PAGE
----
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Winter meetings


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For sure it must have seemed tacky and vulgar to the so-called “real world” -- however that is defined -- maybe even a trifle obscene under the circumstances. After all, we are getting beaten up daily, even hourly, by the awful truths of a crumbling economy.

But this is baseball we are talking about and it has always been a bit of a never-never land. The very fact that -- oblivious to the fiscal ruin all around them -- the lords of the game are merrily dispensing million dollars contracts like so many bonbons at a beach party probably dramatizes best why we love it most.

You want an escape? You say you’re tired of hearing about busted banks and wayward hedge funds? Boy have I got a distraction for you. And it comes from that veritable Land of Oz, Las Vegas no less, against a backdrop of fleshpots and craps tables where suckers fall like flies.

Once you get around the obvious paradox and past the rather too thin ironies that fascinated too many of the pundits, you had to love the baseball winter meetings. Not even Hollywood could make this stuff up. If it had been a movie, it could only have starred the Marx Brothers.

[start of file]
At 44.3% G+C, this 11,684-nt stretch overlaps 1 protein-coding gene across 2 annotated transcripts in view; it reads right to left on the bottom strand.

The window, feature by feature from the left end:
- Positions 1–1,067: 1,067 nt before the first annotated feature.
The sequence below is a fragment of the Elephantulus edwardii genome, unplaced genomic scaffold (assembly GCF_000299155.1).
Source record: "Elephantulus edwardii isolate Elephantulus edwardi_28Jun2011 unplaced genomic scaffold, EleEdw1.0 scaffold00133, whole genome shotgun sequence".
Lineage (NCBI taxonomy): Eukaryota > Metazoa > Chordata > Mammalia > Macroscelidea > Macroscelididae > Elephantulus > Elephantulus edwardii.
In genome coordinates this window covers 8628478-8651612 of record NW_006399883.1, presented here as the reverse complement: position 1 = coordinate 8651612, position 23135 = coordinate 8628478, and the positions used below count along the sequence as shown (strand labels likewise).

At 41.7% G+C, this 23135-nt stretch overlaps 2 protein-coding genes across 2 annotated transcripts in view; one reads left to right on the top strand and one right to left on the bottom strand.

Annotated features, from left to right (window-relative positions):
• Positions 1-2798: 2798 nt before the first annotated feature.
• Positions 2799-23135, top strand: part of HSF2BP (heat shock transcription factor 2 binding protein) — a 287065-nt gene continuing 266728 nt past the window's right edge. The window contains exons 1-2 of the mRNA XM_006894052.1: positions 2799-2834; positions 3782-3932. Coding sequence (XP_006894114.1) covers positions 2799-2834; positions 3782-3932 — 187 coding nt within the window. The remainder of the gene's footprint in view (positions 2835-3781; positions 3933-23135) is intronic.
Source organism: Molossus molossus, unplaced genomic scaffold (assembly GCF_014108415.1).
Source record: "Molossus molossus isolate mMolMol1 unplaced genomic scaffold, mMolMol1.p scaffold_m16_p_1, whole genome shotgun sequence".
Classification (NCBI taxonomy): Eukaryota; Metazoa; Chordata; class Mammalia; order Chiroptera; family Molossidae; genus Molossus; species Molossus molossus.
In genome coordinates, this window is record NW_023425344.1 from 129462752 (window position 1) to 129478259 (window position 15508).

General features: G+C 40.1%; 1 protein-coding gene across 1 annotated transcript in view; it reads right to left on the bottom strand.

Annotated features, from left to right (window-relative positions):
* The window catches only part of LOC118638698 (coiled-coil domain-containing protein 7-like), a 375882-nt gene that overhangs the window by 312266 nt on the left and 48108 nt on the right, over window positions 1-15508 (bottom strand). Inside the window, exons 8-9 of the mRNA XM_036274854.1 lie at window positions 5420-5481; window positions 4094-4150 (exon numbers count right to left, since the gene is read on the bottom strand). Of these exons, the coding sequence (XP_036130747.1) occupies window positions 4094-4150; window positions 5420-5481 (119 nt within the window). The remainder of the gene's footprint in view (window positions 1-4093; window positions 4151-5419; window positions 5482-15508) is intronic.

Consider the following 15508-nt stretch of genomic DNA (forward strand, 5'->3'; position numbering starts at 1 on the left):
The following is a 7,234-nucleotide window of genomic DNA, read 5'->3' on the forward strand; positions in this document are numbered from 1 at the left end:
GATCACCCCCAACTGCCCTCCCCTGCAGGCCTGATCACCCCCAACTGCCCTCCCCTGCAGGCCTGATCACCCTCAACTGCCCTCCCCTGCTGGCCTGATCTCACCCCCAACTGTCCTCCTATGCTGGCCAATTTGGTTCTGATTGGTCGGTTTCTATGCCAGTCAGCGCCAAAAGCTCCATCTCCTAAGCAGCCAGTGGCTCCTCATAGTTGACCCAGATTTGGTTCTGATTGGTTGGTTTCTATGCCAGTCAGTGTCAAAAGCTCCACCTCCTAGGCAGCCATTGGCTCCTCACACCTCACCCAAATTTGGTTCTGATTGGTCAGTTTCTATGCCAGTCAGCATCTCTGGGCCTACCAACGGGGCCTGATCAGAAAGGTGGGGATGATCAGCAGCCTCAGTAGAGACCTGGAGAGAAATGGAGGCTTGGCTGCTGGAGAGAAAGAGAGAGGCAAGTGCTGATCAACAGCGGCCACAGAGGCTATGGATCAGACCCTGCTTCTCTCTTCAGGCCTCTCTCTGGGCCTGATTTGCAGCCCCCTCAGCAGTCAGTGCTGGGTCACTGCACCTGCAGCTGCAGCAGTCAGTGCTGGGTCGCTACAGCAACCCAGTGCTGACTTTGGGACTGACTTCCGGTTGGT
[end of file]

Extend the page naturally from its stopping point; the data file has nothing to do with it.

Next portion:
Lacking Groucho and Harpo, the Brothers Steinbrenner -- Hank and Hal -- had to do and what a debut it was for that new generation of New York Yankee leadership. Months of speculation had fashioned a consensus among the Knights of the Keyboard holding that the kids would never measure up to dad. As is often the case, the “Knights” are the last to get it. Somewhere in that sad twilight where the ex-Boss seems to have lapsed there must have been a bit of a glow when the Vegas capers were played out and you have to believe that the old boy was smiling.

Because the signing of pitchers Sabathia and Burnett and the setting up of other smart moves that are likely to follow was a thunderous coup for the Yankees, brazenly authorized by the brothers and brilliantly executed by their loyal manservant, GM Brian Cashman.

This is not the conventional wisdom. Of the dozens of reactions I’ve searched out, a high percentage dissented with a fair number being downright angry. Most of that is sour grapes coming from apologists for other teams masquerading as baseball writers. But some of it comes from those who can’t or won’t accept the simple fact that money talks in this game and while one sympathizes with their sentimental yearnings, a mindless populist ranting about the evil of the almighty buck in determining the course of things in baseball has become a waste of time bordering on a fool’s errand.